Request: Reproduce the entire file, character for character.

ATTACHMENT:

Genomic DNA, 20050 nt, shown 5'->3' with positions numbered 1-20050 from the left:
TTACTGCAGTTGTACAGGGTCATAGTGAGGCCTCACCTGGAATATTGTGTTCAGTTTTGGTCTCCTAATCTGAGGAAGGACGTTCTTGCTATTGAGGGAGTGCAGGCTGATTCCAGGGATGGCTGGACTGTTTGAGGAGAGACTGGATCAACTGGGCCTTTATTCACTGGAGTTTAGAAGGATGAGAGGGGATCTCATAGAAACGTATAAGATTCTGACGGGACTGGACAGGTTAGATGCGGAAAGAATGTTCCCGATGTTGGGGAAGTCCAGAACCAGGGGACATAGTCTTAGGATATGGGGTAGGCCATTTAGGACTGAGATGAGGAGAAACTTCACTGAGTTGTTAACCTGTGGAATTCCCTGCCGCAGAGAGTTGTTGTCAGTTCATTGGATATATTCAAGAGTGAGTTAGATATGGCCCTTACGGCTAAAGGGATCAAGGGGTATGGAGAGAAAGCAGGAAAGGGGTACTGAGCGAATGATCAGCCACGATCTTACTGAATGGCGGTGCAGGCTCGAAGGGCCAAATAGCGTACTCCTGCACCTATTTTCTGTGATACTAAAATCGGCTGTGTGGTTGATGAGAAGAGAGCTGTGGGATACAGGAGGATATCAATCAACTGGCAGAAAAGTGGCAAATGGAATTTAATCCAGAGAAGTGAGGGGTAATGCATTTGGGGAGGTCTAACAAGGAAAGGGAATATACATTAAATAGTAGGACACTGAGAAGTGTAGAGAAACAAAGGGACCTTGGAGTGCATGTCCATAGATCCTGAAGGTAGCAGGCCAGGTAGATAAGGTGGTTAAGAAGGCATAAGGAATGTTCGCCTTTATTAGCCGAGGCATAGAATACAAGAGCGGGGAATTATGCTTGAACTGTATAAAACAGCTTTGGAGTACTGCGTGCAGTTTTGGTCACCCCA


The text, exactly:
Genomic DNA, 20050 nt, shown 5'->3' with positions numbered 1-20050 from the left:
TTACTGCAGTTGTACAGGGTCATAGTGAGGCCTCACCTGGAATATTGTGTTCAGTTTTGGTCTCCTAATCTGAGGAAGGACGTTCTTGCTATTGAGGGAGTGCAGGCTGATTCCAGGGATGGCTGGACTGTTTGAGGAGAGACTGGATCAACTGGGCCTTTATTCACTGGAGTTTAGAAGGATGAGAGGGGATCTCATAGAAACGTATAAGATTCTGACGGGACTGGACAGGTTAGATGCGGAAAGAATGTTCCCGATGTTGGGGAAGTCCAGAACCAGGGGACATAGTCTTAGGATATGGGGTAGGCCATTTAGGACTGAGATGAGGAGAAACTTCACTGAGTTGTTAACCTGTGGAATTCCCTGCCGCAGAGAGTTGTTGTCAGTTCATTGGATATATTCAAGAGTGAGTTAGATATGGCCCTTACGGCTAAAGGGATCAAGGGGTATGGAGAGAAAGCAGGAAAGGGGTACTGAGCGAATGATCAGCCACGATCTTACTGAATGGCGGTGCAGGCTCGAAGGGCCAAATAGCGTACTCCTGCACCTATTTTCTGTGATACTAAAATCGGCTGTGTGGTTGATGAGAAGAGAGCTGTGGGATACAGGAGGATATCAATCAACTGGCAGAAAAGTGGCAAATGGAATTTAATCCAGAGAAGTGAGGGGTAATGCATTTGGGGAGGTCTAACAAGGAAAGGGAATATACATTAAATAGTAGGACACTGAGAAGTGTAGAGAAACAAAGGGACCTTGGAGTGCATGTCCATAGATCCTGAAGGTAGCAGGCCAGGTAGATAAGGTGGTTAAGAAGGCATAAGGAATGTTCGCCTTTATTAGCCGAGGCATAGAATACAAGAGCGGGGAATTATGCTTGAACTGTATAAAACAGCTTTGGAGTACTGCGTGCAGTTTTGGTCACCCCA